Inaugural Applied STEAM and Entrepreneurship Course
by: Rachel Barrett, Director of Marketing and Communications
Upper School students at Shorecrest have a number of opportunities to pursue areas of interest in depth throughout the 9th-12th grade curriculum. Signature programs like the Global Scholars Initiative (launched in 2011) and the Center for Medical Sciences (launched in 2016) offer formal, sequenced tracks of study and extracurricular opportunities for students passionate about global studies and applied medical sciences, respectively. New this school year, students may choose to pursue the STEAM signature program, a specialized track that allows them to earn a certificate in one of the three STEAM areas of study - Computer Science, Engineering, or Entrepreneurship and Design.
In addition to taking at least three courses within their specific area of study, students must participate in the Seminar in Applied STEAM and Entrepreneurship in which they work on a self-directed culminating project.
The inaugural Seminar in Applied STEAM and Entrepreneurship is currently in progress under the direction of Dr. Anna Baralt, Director of Educational Technology, with four senior students enrolled.
“Like so many things this year, this class had to pivot due to COVID-19 and the necessary health and safety protocols,” says Dr. Baralt. “Originally, the course was designed to have students out in the community and to create something for their younger peers as the culminating project, which we wanted to adapt to limit mixing groups and visitors. The students have been so responsive and open with the changes, I think they’ve only made the course better - part of being an entrepreneur is adapting to unforeseen circumstances!”
After weeks of work, the seniors - Zachary Carmack '21, Spencer Mendelsohn '21, Rylan Richardson '21 and Anthony Vivio '21 - presented phase one of their projects to a small, socially-distanced group of administrators. In groups of two, the students were charged with using the design thinking process to create a product, specifically a shoe, whose brand sends a social message and is connected to one of the United Nations Sustainable Development Goals.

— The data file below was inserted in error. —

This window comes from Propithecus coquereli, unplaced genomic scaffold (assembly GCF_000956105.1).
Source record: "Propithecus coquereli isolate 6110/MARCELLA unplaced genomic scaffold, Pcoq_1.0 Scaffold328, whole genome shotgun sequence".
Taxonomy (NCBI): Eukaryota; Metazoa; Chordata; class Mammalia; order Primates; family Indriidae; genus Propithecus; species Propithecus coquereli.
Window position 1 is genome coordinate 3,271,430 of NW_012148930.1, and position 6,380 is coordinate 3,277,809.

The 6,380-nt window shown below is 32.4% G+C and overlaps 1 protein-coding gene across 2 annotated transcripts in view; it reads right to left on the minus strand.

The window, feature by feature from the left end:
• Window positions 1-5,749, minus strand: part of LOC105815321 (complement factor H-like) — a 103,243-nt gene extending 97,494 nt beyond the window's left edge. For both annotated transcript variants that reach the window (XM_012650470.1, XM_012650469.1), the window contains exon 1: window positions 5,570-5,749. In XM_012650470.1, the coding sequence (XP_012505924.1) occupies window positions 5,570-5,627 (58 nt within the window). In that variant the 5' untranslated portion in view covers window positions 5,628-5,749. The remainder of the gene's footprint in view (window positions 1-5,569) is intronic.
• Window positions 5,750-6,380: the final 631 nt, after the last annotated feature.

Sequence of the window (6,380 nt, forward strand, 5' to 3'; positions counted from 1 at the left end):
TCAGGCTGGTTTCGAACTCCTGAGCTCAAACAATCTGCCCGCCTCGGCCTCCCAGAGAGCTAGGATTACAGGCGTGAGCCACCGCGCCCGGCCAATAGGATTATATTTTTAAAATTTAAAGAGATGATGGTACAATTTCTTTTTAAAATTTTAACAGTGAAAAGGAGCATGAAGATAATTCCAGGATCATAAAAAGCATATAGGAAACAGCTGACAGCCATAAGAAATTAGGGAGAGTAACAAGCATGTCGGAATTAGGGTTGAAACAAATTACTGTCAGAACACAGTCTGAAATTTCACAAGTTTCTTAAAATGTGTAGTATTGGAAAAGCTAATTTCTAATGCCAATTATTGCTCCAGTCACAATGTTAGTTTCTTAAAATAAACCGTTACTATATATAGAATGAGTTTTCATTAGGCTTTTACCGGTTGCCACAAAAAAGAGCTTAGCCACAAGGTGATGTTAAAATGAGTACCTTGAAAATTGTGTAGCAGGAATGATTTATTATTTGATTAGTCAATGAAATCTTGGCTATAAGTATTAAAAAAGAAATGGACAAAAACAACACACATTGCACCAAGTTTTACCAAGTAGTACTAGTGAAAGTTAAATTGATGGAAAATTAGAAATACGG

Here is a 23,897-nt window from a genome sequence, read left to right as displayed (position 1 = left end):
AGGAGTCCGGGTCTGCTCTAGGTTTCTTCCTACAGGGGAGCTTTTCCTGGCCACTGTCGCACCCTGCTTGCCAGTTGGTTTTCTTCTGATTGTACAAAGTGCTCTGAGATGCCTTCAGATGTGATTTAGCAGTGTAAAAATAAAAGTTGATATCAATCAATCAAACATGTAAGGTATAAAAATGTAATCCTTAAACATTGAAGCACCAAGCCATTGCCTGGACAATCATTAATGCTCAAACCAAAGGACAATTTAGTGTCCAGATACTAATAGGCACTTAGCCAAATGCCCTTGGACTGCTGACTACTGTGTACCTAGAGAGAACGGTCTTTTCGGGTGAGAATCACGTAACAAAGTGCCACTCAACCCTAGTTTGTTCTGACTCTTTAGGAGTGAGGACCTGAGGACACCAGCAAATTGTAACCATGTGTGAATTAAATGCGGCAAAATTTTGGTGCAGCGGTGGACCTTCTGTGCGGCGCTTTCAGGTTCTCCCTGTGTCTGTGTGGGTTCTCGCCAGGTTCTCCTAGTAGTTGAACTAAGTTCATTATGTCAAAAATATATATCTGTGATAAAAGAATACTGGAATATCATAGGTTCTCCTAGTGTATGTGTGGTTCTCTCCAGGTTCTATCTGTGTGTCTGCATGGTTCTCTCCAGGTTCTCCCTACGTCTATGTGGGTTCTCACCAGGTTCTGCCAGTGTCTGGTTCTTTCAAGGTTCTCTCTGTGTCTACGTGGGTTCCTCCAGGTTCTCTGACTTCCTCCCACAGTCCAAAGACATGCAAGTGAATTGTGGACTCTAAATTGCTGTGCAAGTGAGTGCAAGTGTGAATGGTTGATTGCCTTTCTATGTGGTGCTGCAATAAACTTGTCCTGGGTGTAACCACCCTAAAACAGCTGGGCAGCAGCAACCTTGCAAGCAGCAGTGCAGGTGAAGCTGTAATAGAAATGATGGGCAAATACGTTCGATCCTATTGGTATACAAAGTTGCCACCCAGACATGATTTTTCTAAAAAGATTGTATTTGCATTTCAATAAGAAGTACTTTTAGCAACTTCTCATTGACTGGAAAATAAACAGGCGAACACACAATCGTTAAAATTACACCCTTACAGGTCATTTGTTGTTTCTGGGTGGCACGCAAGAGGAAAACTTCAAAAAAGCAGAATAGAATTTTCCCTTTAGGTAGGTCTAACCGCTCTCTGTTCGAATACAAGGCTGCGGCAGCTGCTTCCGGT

“I was impressed with prototypes of the shoes which demonstrated the hands-on nature of the project. There was a lot of thought put into the design-thinking and purpose of the product,” said Head of School Nancy Spencer who attended teams’ presentations.
Each group explained the five-step design thinking process to their audience: Empathize > Design > Ideate > Prototype > Test - then discussed their choice of Sustainable Development Goal to pursue.
Group 1, Vivio and Mendelsohn, chose to support the environment, aiming to promote the planting of trees and use of recycled materials in their product. Their shoe - a unisex sandal made of hemp canvas, hemp plastic and cork - is designed with seeds embedded into the sole, allowing the shoe itself to be planted once it’s outlived its usefulness as footwear. From testing the product with their target audience, they learned that they couldn’t necessarily charge more for an eco-friendly product and that their target customer prioritized the aesthetic appeal of the shoe over its responsibly sourced materials and manufacturing process. As they progress with their project, they’re challenged to think about how to merge the fashion and function of the product to meet their sustainability goal and customer preferences.
Group 2, Richardson and Carmack, designed “The Shoe for a Better Future,” a footwear product intended to partner with Malala Fund and be a symbol of the importance of women’s education in Pakistan. Designed for a female customer base, the shoe was made of responsibly sourced leather and included design elements that reflected connections to education, feminism, and Arabic culture throughout. A premium product with a price point of $135, the shoes supported women’s education with half of the cost of each pair going back to Malala Fund.
Through audience feedback, the students were challenged to think about their target audience, differences in cultural interpretations, brand positioning, and how to improve upon their ideas for the next phase of the project.
“I was really impressed with the idea of designing for and with a purpose, and how the process begins with empathy for the population being served,” said Diego Duran-Medina, Director of Service Learning and one of the audience members in the presentations. “It was great to see our Core Value of compassion applied in a classroom context through STEAM.”
Roderick Avery Fludd, Director of Diversity and Inclusion, was also in the audience. He shared, “The presentations were very impressive. Not only were they well researched and designed, but the causes they supported were also vetted and noteworthy. I wondered about the target audience and liked their responses to how they focused on gender specific audiences.”
The students will maintain a portfolio of their work throughout the year-long course. The Class of 2021 will be the first group to whom the STEAM certificate is offered.
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